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Abstract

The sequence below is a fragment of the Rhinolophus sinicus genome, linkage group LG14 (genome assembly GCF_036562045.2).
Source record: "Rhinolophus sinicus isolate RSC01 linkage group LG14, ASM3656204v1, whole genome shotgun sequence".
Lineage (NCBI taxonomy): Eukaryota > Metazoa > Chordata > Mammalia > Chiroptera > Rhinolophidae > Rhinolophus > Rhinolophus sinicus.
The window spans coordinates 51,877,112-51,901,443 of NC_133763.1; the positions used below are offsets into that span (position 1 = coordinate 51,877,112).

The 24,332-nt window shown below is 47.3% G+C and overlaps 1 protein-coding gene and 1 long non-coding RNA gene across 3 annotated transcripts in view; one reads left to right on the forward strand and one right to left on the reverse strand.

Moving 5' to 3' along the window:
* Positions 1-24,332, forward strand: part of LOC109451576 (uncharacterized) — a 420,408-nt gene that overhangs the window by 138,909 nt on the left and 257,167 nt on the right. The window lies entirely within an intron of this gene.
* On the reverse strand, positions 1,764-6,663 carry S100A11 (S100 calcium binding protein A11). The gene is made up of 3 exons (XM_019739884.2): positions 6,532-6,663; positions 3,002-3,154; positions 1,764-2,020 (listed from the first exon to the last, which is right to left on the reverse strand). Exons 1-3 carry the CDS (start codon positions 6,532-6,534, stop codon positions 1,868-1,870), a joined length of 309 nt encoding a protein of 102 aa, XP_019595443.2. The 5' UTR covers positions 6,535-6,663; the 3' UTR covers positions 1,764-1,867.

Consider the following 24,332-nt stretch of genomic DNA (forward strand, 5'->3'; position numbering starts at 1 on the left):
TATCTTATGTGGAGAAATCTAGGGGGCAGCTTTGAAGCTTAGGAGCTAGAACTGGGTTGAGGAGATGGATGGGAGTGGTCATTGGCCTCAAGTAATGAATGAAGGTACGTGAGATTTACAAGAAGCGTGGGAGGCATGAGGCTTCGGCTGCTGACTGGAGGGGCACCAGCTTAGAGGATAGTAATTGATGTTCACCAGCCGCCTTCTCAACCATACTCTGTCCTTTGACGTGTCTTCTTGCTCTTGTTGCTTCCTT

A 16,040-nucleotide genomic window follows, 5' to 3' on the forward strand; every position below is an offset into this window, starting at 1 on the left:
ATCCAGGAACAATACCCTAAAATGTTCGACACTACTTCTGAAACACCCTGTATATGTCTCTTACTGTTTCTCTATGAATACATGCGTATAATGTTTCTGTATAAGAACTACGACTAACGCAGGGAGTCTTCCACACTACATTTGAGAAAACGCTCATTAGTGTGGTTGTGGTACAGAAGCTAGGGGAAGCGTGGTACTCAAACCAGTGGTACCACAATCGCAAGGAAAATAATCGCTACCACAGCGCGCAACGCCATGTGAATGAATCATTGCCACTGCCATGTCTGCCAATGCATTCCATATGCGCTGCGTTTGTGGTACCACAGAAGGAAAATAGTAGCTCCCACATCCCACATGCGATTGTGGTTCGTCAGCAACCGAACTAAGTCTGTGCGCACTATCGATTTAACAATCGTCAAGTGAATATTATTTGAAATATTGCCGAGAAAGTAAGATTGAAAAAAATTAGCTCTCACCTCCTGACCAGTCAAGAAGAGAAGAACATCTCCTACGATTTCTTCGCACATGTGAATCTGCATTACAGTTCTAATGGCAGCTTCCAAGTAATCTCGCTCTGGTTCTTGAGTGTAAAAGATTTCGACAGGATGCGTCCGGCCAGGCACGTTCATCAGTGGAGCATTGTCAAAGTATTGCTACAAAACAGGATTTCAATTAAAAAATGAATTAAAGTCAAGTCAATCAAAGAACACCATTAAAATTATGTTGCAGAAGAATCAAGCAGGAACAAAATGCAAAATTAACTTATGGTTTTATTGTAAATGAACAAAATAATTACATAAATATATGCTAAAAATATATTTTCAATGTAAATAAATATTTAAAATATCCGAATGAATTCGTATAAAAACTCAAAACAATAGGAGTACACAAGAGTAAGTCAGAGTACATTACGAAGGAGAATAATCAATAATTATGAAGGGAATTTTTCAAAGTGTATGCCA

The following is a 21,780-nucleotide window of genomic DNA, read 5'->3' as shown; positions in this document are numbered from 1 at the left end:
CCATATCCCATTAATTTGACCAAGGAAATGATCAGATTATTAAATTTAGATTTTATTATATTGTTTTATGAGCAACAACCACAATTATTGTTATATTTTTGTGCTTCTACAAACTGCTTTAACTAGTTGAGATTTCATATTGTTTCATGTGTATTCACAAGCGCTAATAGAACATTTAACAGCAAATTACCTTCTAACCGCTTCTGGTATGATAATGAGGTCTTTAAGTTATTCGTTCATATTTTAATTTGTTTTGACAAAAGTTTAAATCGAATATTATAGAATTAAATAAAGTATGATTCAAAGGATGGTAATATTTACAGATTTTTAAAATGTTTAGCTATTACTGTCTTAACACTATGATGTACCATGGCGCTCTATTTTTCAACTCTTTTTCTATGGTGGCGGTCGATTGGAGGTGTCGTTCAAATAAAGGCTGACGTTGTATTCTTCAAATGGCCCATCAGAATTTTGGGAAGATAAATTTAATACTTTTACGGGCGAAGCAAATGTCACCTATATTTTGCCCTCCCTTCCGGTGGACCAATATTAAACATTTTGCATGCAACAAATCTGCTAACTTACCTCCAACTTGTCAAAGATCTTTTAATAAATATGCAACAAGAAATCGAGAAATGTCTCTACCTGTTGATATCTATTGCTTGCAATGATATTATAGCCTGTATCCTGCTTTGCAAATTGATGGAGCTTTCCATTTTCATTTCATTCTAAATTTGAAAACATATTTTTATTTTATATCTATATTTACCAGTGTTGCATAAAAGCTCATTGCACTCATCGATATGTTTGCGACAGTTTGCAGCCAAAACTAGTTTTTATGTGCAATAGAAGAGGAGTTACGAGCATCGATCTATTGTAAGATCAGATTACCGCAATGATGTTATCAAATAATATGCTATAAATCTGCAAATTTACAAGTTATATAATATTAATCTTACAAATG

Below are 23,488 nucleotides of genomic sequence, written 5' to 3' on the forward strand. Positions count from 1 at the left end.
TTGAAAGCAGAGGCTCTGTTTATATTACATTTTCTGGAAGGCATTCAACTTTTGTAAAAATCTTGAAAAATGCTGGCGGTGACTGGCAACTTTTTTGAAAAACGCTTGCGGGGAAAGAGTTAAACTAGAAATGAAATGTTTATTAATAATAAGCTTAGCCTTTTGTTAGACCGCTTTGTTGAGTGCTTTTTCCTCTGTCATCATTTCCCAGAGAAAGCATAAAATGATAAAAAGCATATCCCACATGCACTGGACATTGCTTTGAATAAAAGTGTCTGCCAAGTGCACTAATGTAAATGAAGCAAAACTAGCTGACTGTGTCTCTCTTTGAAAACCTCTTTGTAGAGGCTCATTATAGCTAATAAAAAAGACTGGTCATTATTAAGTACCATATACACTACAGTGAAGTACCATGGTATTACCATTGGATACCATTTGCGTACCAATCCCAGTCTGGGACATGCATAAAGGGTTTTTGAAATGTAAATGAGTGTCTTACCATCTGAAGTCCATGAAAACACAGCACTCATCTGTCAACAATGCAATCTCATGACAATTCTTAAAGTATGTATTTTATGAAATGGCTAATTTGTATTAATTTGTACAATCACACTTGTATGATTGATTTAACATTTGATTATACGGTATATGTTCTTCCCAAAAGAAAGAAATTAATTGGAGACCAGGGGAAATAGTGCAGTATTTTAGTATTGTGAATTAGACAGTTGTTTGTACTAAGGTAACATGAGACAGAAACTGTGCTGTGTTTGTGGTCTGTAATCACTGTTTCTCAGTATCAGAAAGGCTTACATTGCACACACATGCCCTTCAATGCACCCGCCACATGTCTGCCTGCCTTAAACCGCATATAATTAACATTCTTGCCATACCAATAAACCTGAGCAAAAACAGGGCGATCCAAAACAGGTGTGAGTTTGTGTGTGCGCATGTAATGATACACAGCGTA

Reality in Angela Carter’s magical realist novels is depicted through the deployment of numerous picturesque details that correspond to the readers’ experiential reality, differentiating such a world from non-realist forms. Though the magical realist fictional world is akin to the one outside of the fictional reality, the mode’s strategy still differs from that of traditional realism due to the absence of a purely mimetic role. Initially serving to establish what Roland Barthes termed l’effet de reel (the effect of reality), the city in Carter’s novels is indeed constructed according to the principles of magical realism and creates plausible links between textual and extratextual realities. Further inclusion of magical, uncanny elements into such a world, in one respect, leads to the creation of excentric spaces that promote the position of the marginalized Other and allow alternative outlooks on life to gain prominence. A hybrid reality that is the ultimate result of the coexistence of the normal and the uncanny leads to the subversion of what Carter saw as patriarchal stereotypes, primarily due to the fact that it problematizes and ultimately negates their very foundation. In other words, if we cannot agree on the criteria for what is real, how can we trust the ultimate authority of any other criteria? The city in Carter’s novels thus acts as a suitable literary venue for revealing the author’s ideological position.

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